You have to ask yourself if you'd be willing to read a book like this:

Joe removed the tookleflib from it's kizuwapinaku. His sense of kizzleplix forbade him from joining the ceremony of chipnuk.

"Choobinog, my fichniggle", he said to the karnopix standing before him. "Although I am unable to join the ceremony of chipnuk, I present you with my tookleflib." Joe set the kizuwapinaku aside, and hefted the tookleflib. The nookiepie karnopix took the curled kizuwapinaku in hand, and bowed deeply.

"Joe, my fichniggle, let me present you with a parpangoogle in return for the kizuwapinaku, let it protect you, and give you shchlopinkijabu during your journey", the karnopix said.

"Kijumung, but I can't accept this. It would dishonor the tenets of chipnuk." Joe cast his gaze on the karnopix, and shook his head sadly.

"Chizzlepukizzle, Joe, and izzlemud. We shall meet again." The karnopix said, adjusting his yazzmatazz absently.



Does that help illustrate the concept? This has nothing at all to do with the book linked - I haven't read it. Just illustrating how obnoxious and annoying foreign words are when they are "peppered". If the meaning isn't somewhat obvious, it becomes a game of "guess the meaning", and no one reads a novel to play that game.


While your example is wonderful I think people will infer a lot of things from the context but yes, I agree an over abundance of them is distracting, one might even say, to borrow an adjective, "Clavellian".

In my own case I realize that I used words that may have simply indicated that I knew something about it rather than polishing the blade to the proper sheen with a word that would have conveyed the same or better meaning in English.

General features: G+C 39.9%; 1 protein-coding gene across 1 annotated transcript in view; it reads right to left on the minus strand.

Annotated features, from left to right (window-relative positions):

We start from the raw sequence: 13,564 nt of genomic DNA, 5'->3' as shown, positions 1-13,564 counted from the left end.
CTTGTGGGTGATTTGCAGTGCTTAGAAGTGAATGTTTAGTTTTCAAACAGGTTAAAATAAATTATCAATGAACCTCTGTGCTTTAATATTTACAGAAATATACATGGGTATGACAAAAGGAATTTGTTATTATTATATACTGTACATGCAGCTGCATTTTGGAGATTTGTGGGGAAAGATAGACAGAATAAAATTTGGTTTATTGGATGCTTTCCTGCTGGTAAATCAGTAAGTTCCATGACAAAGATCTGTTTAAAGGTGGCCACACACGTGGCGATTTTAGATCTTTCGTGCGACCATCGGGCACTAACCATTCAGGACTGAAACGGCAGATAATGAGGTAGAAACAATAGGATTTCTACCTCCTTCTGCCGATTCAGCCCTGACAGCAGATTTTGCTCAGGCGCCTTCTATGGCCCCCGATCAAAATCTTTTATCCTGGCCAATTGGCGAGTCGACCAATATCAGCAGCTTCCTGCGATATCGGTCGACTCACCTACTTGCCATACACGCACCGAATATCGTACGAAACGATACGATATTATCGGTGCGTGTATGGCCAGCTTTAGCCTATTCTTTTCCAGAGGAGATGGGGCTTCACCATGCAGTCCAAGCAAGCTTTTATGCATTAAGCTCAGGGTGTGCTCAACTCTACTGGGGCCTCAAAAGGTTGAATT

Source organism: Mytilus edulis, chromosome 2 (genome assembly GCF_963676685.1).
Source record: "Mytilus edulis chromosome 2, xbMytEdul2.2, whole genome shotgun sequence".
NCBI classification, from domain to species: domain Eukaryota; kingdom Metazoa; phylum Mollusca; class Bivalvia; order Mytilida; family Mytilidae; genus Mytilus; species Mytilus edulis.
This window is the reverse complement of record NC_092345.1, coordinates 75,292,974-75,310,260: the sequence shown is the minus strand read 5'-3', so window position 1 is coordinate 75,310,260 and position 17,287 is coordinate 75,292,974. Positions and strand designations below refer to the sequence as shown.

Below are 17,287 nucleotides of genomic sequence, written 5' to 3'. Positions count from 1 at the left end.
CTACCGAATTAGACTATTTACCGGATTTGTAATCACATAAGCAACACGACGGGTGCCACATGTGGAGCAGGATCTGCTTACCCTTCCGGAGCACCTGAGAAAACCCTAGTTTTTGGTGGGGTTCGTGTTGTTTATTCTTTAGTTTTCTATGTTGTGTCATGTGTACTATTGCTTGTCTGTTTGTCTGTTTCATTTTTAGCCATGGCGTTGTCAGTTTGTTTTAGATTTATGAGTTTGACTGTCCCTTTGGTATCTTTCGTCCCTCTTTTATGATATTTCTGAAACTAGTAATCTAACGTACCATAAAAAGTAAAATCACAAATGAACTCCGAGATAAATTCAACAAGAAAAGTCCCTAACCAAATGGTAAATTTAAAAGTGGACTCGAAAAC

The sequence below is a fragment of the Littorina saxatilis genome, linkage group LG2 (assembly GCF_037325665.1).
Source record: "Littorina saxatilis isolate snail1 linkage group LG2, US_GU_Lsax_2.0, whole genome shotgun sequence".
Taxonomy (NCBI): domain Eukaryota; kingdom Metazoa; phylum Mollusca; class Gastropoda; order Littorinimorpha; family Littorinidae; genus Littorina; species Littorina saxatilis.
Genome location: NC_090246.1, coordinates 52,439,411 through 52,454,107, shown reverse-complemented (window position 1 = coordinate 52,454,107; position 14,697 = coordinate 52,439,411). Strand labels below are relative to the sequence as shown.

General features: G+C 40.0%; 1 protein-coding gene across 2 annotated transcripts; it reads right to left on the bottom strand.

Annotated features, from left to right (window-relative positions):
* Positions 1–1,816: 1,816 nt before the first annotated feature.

Since I know from previous threads that you do like Shogun; That is a novel that can be picked apart technically and yet it certainly went beyond its scope of people who would have understood all aspects of it. Perhaps "peppered" gives the false idea that the Japanese words are randomly dispersed to give flavor to the story. I have looked and found all kinds of words in it from all kinds of languages used that give no explanation of what they mean and yet we may infer what they are and simply keep reading.

Example: Page 23, book 1 Omi san says "Nani Goto Da!" and repeats this several times to everyone loudly when he is trying to restore order. When I first read the book as a youngster I did not know what "nani" meant but was able to infer he was asking "what the hell is going on!?"

Example: Page 43 book 1 Blackthorne says "Que Va! first translate what I said!" It does not halt us from continuing to read.

Example: Prologue, Hendrik says " Always ahead! Gotthimmel! It wasn't in our orders to travel into the unknown" Can we guess that gotthimmel is an expletive or exclamtion? Part of the story of Shogun is a travel into a witches cauldron of conflicting cultures and I realize that in some of these instances it may help in the use of such words to convey the uncomfortable feeling of Anjinsans' xenophobia, but my point is that as a writer you have to assume a certain amount of sensibilty about the reader.

Now I use this example because I have heard people say their are too many errors in it, Clavell takes liberties, his Japanese is horrible excetera, but its a page turner. I can't tell you everything that is wrong with it but I can say with certainty that I loved it. In fact it's directly responsible for the first blip on the radar screen of Asian Culture. I saw the movie, then wanted to read the book. A big difference in ages now but the readability of it is still there.

I am hoping to avoid obvious mistakes by shutting my mouth and opening my ears and brain, that is why I am here Shocked . Sometimes I admit I have a problem doing that but I also respectfully think that many times those in the know are incapable of distancing their judgements from the mountains of knowledge they have accended. I read your example and will never forget it. If I cannot use the word without awkward expostion or inference then look again.

It seems that the only thing that generated any interest was meant to be irreverant so I will submit another exploit of "Buke Wanabe" if it makes it past approval of the chracatures involved. Laughing
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PostPosted: Sun Dec 14, 2008 4:12 pm    Post subject: Reply with quote